We all knew that Daesh was capable of horrible things. However, the death by burning to which Jordanian pilot Moaz al Kasasbeh was subjected to broke through a morbid threshold I believe very few of us, if any, thought would happen. This isn’t to say that the other killing methods (decapitation, execution, drowning, etc..) used by the so-called Islamic State are any less brutal. But we dealt with them by exercising a degree of denial, if only because of the sheer number of times they have and continue to occur and more importantly, as a coping mechanism to deal with the horrors of Daesh at our doorsteps. Continue reading “Time to Re-Evaluate the War against Daesh”
Almost two months since the U.S. started bombing Islamic State (IS) targets in Iraq, less than a week since the U.S.-led offensive in Syria for the same purpose, and the operation appears to be nameless.
During a trip to Jordan in 2008, I visited the site where it is believed that Jesus Christ was baptized. As I headed to the banks of the Jordan River, a group of women solemnly made their way back from the pilgrimage. They were clearly Christian, given the particular headscarf they wore and prayers they whispered. They prayed in silence but with a passion and fervor that was hard not to notice. Continue reading “N for Nasrani”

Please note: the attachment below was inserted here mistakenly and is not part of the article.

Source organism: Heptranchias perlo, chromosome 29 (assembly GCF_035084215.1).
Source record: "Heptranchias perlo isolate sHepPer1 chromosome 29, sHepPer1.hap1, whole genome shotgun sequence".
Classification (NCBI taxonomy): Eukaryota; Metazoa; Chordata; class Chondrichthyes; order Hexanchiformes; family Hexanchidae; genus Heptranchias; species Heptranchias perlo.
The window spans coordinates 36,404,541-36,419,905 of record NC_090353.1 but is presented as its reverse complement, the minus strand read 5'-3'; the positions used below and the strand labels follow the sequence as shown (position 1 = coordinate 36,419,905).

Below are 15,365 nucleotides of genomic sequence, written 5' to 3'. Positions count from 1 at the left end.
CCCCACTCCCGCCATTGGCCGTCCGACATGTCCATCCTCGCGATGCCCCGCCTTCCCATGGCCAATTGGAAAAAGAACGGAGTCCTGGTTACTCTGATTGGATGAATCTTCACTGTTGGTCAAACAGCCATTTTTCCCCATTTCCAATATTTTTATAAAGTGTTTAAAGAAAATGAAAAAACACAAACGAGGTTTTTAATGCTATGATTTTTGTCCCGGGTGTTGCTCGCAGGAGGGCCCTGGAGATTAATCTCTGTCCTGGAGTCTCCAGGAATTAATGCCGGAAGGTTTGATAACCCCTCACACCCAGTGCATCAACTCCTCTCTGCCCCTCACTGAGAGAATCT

It has been three years already: Eye on the East has still not run out of things to say because Lebanon and the Arab World has never been so full of things to talk about. But since 2011, it has been each and every one of you, the readers, followers and supporters that have helped in keeping this going and made it worthwhile…. And for that, I thank you all.
Saying that this past week was a long week is an understatement. Syria and the Levant awaited the “imminent” but “limited” strike, barely able to imagine the immediate consequences on Syria and the wider repercussions on the region this attack would have had. The attack seems to have been averted, for the time being, with many feeling utterly disappointed and others terribly relieved. Continue reading “A Strike Averted, Back to Business as Usual”